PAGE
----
Shortly after a pair of Maroon-backed Accentors showed well and began calling from the top of a conifer and then after we’d almost given up hope Jeff spotted a bird sat on a distant conifer that turned out to be the elusive Sichuan Jay. We’d actually settled for a rest in a clearing when the bird was seen and over the next half an hour a group of 9 jays flew across the slope above and we enjoyed pretty decent views of a few of them quietly feeding in some much closer trees. 

Sichuan Jay

It’s interesting to note that this species is nowhere near as responsive to tape playback as, say, 3 years ago and is getting harder every year to find. A great deal of luck is needed with this one. And that was us done. There were some common species seen such as Hume’s and Sichuan Leaf Warblers, Large-billed Leaf-Warbler, Chinese White-browed Rosefinch and last but not least a pair of Snowy-cheeked Laughingthrushes appeared close by.

Chinese White-browed Rosefinch

Hume's Warbler

Snowy-cheeked Laughingthrush

We took an early lunch in the village and then set off on a 3 hour drive to our next hotel at Chuanzhusi and an early finish to the day. 

Siberian Rubythroat

Along the way we had a couple close encounters with singing Siberian Rubythroats and despite a roadblock we still made it to our hotel by 5.15pm.

Saturday, 27 May 2017

Flower Lake and Baxi Forest

So the day started very wet and miserable as we staked out our site for Blue Eared-Pheasant and unsurprisingly we only heard it. We drove lower but the weather continued in the same vain and despite hanging around for a while there was no sign in letting up and all we had to show for our efforts was a Przevalski’s Nuthatch

Dawn looked promising this morning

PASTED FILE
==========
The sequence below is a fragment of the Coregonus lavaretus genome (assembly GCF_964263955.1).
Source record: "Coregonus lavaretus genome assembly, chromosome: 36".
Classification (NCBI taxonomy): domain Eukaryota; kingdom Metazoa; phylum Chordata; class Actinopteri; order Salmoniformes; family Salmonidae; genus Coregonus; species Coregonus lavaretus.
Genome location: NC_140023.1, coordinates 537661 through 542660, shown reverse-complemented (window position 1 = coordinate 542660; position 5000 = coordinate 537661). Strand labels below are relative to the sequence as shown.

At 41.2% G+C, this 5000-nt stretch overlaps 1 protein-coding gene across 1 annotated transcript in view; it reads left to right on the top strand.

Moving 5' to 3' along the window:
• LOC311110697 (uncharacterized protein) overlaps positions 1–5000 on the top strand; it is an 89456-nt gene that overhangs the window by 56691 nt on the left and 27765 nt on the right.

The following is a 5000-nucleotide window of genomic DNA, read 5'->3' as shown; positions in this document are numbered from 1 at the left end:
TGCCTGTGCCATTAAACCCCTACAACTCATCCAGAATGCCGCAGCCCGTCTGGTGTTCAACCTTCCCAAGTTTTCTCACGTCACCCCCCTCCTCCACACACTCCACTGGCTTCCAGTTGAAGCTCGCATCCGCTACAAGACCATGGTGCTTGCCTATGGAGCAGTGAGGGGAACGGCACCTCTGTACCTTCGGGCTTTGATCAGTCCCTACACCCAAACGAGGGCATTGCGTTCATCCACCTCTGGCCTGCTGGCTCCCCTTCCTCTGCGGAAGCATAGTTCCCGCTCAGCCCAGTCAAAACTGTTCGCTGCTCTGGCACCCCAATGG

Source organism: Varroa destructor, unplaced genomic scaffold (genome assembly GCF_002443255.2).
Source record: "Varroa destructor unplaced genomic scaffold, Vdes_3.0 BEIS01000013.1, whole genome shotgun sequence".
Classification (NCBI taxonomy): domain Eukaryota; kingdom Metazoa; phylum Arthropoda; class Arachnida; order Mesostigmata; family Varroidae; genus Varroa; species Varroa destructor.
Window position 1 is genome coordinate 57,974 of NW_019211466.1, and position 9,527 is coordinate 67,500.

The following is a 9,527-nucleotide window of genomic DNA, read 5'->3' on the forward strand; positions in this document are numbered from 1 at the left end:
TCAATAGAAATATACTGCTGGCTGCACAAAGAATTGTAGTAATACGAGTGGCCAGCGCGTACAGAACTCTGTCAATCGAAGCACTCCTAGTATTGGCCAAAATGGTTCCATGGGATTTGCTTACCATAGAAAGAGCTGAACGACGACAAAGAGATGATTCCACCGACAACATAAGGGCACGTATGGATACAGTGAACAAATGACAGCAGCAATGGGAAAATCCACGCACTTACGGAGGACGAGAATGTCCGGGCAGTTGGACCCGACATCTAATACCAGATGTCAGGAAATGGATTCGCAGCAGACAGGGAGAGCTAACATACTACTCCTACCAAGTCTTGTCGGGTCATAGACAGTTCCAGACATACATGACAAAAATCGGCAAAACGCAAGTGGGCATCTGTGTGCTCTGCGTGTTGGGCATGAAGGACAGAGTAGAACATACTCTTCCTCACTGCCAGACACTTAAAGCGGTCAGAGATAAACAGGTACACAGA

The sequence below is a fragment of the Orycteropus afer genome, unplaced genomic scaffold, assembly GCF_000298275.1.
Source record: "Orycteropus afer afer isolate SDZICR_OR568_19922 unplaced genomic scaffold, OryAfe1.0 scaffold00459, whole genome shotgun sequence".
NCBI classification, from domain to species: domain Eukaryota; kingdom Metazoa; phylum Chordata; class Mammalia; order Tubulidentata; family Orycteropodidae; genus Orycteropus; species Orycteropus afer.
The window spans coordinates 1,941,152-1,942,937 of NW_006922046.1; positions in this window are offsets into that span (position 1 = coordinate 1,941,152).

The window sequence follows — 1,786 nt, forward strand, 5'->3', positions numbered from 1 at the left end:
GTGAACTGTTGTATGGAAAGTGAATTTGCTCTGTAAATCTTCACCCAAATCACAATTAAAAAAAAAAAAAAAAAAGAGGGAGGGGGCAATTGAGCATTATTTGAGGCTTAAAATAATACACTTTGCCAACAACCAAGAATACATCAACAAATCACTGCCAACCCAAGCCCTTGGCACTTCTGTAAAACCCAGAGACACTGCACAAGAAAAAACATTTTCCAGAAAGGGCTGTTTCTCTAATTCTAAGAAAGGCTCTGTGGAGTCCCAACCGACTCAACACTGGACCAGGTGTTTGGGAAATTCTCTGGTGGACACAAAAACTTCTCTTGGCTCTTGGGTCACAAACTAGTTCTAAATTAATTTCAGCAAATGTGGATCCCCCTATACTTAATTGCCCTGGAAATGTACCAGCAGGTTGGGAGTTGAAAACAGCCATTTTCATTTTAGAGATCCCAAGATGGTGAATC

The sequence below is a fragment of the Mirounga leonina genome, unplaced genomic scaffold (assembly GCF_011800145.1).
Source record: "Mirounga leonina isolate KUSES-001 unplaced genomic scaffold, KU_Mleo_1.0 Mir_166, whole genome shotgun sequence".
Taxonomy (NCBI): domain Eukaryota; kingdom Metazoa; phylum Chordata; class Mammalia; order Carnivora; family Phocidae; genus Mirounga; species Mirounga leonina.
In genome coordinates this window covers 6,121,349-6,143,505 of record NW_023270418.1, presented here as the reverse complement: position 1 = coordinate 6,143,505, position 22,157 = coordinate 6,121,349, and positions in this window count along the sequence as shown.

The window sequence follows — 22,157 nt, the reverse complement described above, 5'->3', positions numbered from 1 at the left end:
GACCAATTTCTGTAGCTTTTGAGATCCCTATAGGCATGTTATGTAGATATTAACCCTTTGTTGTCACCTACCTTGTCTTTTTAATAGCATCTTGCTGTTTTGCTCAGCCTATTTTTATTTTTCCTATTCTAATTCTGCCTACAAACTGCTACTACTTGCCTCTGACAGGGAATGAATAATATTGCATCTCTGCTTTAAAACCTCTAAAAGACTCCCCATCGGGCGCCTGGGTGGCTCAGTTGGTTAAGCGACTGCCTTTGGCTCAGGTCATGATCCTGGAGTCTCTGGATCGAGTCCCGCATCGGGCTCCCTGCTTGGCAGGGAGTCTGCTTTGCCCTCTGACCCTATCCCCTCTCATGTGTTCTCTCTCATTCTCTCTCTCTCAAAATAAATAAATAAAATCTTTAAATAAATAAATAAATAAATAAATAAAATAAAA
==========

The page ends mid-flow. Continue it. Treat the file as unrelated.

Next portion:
We made the bold decision to drive to Flower Lake at 10am and upon arrival it was still raining so we ate our second breakfast like good little Hobbits when all of a sudden the weather began to clear. A White-rumped Snowfinch appeared nearby, a Horned Lark flew in and landed right in front of our coach in the car park and a Tiger Shrike was spotted. Amazingly the rain stopped and whilst waiting for the park bus to leave a trio of Rufous-necked Snowfinches flew towards us and landed giving perfect views. Our luck was definitely changing. The short drive to the end of the road was productive with 3 Sakers perched on roadside posts and at least 4 Tibetan Larks flying past. Down at the lake we enjoyed some nice birding with some notable finds and really scarce birds – Purple Heron, 6 Oriental Pratincoles, redhead Smew, and 4 Black-necked and 2 Slavonian Grebes. Other birds seen included Common Pochard, Tufted Duck, Northern Pintail, Great Crested Grebe on a nest, Little Grebe, Ferruginous Duck, Red-crested Pochard, White-winged and Whiskered Terns, Tibetan Wagtails, Wood Sandpiper and others.

These Black-necked Cranes flew over

Chinese Pond Heron in breeding plumage

Common Tern

Great Crested Grebe on a nest

Slavonian Grebe

Whiskered Tern

White-winged Tern

It took a while but eventually we had decent scope vies of a Tibetan Lark as well before driving back along the plateau where we had amazing close-ups of a Saker mobbing an Upland Buzzard

Great views of Saker this afternoon

Back at Baxi Forest where shortly after our arrival Jules did the business again and spotted a Blue Eared-Pheasant feeding quietly in a small meadow and we also found a pair of Spectacled Parrotbills and a Serow

Spectacled Parrotbill

Also seen this evening were Yellow-streaked and Alpine Leaf Warblers, Plain Laughingthrush, Chinese Grouse, and 15 Oriental Honey Buzzards migrating north. So quite a day.

Thursday, 25 May 2017

Up on the Tibetan Plateau